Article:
Like many others, you may be quite tempted to resign or quit your position due to severe harassment or discrimination. It is likely a decision that you may regret.
The law does provide for “constructive discharge” lawsuits, however those can be difficult to prove.
You should assume you must first notify your employer formally of your belief that you are being discriminated against because of your sex, race, color, age, national origin, etc.
You must notify your employer so that they have an opportunity to “investigate” your complaint and to potentially correct whatever hostility or injustice may be occurring you have described to them in your formal letter. This letter should be sent in a ‘provable’ manner such as by certified mail, return receipt requested, with an overnight courier such as FedEx or through your company’s intranet email system. Print and save the email after you send it so it records the date and time. Also, if possible generate a “read” status report and print that to prove that your complaint was received by management or Human Resources.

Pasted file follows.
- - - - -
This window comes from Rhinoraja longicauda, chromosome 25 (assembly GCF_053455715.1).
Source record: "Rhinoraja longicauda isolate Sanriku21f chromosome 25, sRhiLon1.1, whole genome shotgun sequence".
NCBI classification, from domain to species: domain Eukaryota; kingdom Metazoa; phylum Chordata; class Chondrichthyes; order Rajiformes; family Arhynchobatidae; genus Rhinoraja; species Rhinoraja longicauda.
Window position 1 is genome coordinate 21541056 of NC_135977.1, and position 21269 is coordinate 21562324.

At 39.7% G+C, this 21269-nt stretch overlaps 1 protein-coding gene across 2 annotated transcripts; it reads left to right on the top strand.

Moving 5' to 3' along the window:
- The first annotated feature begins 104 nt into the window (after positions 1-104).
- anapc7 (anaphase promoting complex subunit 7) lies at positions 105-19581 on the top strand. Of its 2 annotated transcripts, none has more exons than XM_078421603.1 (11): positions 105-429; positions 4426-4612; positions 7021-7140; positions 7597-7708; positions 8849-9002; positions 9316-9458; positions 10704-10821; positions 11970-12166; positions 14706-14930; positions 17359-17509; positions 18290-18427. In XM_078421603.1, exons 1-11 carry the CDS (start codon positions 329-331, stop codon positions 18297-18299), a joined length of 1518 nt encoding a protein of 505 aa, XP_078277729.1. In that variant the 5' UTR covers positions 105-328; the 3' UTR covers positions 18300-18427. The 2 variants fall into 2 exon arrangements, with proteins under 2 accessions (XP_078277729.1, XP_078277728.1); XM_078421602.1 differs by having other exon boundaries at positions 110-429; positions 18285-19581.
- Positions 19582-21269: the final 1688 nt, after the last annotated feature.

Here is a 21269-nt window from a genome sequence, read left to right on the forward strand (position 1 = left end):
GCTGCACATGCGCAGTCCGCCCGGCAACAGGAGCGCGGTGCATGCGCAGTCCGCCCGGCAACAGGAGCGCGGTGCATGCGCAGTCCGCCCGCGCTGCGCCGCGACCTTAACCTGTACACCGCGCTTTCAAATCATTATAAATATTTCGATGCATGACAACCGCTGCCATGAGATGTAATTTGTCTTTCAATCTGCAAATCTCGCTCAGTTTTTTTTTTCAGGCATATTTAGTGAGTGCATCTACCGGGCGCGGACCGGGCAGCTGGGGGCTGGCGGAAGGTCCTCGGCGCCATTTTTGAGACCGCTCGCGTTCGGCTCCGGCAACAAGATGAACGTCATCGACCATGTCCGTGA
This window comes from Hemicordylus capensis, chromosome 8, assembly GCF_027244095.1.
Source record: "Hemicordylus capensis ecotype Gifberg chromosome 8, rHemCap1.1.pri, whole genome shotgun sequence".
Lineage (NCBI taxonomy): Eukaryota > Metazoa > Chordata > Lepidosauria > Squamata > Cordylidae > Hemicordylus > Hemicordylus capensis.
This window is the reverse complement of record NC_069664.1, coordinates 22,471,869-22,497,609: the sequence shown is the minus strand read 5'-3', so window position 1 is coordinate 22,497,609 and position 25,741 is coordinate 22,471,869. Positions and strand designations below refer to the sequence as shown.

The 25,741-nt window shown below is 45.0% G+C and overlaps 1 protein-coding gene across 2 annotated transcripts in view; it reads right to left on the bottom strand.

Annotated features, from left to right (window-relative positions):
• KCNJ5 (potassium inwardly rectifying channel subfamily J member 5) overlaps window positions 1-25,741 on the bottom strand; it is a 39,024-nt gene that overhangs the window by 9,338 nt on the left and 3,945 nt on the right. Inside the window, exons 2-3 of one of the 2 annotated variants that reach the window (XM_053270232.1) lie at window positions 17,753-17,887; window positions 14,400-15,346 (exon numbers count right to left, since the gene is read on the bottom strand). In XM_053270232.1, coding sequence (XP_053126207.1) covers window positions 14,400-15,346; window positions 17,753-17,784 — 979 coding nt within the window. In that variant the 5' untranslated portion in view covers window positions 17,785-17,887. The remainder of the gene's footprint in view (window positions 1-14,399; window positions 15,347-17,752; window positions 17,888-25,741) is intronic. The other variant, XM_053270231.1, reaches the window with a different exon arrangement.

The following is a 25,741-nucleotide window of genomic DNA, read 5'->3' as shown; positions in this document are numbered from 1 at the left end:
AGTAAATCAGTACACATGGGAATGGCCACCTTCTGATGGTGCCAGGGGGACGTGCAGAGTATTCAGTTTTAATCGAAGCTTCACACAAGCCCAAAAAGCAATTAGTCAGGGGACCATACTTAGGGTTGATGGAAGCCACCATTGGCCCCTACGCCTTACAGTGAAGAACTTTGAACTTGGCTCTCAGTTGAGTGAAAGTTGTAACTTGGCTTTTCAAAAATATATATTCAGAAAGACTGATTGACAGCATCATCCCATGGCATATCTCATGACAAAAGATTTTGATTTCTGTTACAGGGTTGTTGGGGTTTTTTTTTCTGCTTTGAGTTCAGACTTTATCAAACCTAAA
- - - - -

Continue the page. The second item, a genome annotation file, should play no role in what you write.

If your employer in fact properly investigates your allegations and implements true “corrective action” to resolve your troubles, you will not be able to articulate a “case” of discrimination or “disparate treatment,” as the company has arguably “fixed” your problem once they became of aware of your grievance and did something about it; for instance, by firing the perpetrator of the sexual harassment.
If your employer does not properly investigate your complaint with a quick, reasonable amount of time, or if they treat you even worse because of the complaint, such as by threatening, demoting, or firing you shortly after you file your written complaint, you will then be able to argue that the employer retaliated against you for your civil rights complaint, which is illegal.
Quite often, retaliation complaints are far stronger than the original, underlying complaint for discrimination.
Quitting gets you nowhere with correcting the problem and keeping your job, nor with proving your lawsuit. In addition, if you quit, you will possibly not be entitled to collect unemployment benefits as your employer will say that you have “abandoned” your job.
If you are experiencing hostility or differential treatment at work, contact a qualified employment lawyer before you quit or are placed on probation, or demoted or fired.